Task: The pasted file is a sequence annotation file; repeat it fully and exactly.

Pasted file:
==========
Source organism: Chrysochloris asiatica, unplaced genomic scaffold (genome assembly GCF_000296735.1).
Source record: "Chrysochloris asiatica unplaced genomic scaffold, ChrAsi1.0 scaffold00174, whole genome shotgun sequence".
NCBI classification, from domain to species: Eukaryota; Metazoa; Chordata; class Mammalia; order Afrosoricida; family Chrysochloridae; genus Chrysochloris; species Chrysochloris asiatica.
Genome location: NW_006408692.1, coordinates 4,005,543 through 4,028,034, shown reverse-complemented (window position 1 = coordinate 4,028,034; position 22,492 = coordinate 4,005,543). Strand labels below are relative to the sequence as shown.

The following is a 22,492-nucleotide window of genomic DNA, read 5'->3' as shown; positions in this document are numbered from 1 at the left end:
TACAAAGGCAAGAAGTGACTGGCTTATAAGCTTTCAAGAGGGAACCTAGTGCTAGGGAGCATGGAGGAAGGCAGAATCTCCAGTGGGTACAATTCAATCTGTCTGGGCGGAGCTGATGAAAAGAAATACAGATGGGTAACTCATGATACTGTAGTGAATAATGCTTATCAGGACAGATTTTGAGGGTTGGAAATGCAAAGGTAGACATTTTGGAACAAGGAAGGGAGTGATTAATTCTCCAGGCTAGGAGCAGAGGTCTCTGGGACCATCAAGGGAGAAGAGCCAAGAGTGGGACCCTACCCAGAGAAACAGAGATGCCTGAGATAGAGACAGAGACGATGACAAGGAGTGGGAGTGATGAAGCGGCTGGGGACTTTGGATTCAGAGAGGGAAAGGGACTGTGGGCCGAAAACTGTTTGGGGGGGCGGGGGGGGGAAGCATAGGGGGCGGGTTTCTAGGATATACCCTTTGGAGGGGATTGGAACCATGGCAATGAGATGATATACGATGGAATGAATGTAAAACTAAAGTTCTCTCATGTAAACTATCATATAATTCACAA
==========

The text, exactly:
Source organism: Chrysochloris asiatica, unplaced genomic scaffold (genome assembly GCF_000296735.1).
Source record: "Chrysochloris asiatica unplaced genomic scaffold, ChrAsi1.0 scaffold00174, whole genome shotgun sequence".
NCBI classification, from domain to species: Eukaryota; Metazoa; Chordata; class Mammalia; order Afrosoricida; family Chrysochloridae; genus Chrysochloris; species Chrysochloris asiatica.
Genome location: NW_006408692.1, coordinates 4,005,543 through 4,028,034, shown reverse-complemented (window position 1 = coordinate 4,028,034; position 22,492 = coordinate 4,005,543). Strand labels below are relative to the sequence as shown.

The following is a 22,492-nucleotide window of genomic DNA, read 5'->3' as shown; positions in this document are numbered from 1 at the left end:
TACAAAGGCAAGAAGTGACTGGCTTATAAGCTTTCAAGAGGGAACCTAGTGCTAGGGAGCATGGAGGAAGGCAGAATCTCCAGTGGGTACAATTCAATCTGTCTGGGCGGAGCTGATGAAAAGAAATACAGATGGGTAACTCATGATACTGTAGTGAATAATGCTTATCAGGACAGATTTTGAGGGTTGGAAATGCAAAGGTAGACATTTTGGAACAAGGAAGGGAGTGATTAATTCTCCAGGCTAGGAGCAGAGGTCTCTGGGACCATCAAGGGAGAAGAGCCAAGAGTGGGACCCTACCCAGAGAAACAGAGATGCCTGAGATAGAGACAGAGACGATGACAAGGAGTGGGAGTGATGAAGCGGCTGGGGACTTTGGATTCAGAGAGGGAAAGGGACTGTGGGCCGAAAACTGTTTGGGGGGGCGGGGGGGGGAAGCATAGGGGGCGGGTTTCTAGGATATACCCTTTGGAGGGGATTGGAACCATGGCAATGAGATGATATACGATGGAATGAATGTAAAACTAAAGTTCTCTCATGTAAACTATCATATAATTCACAA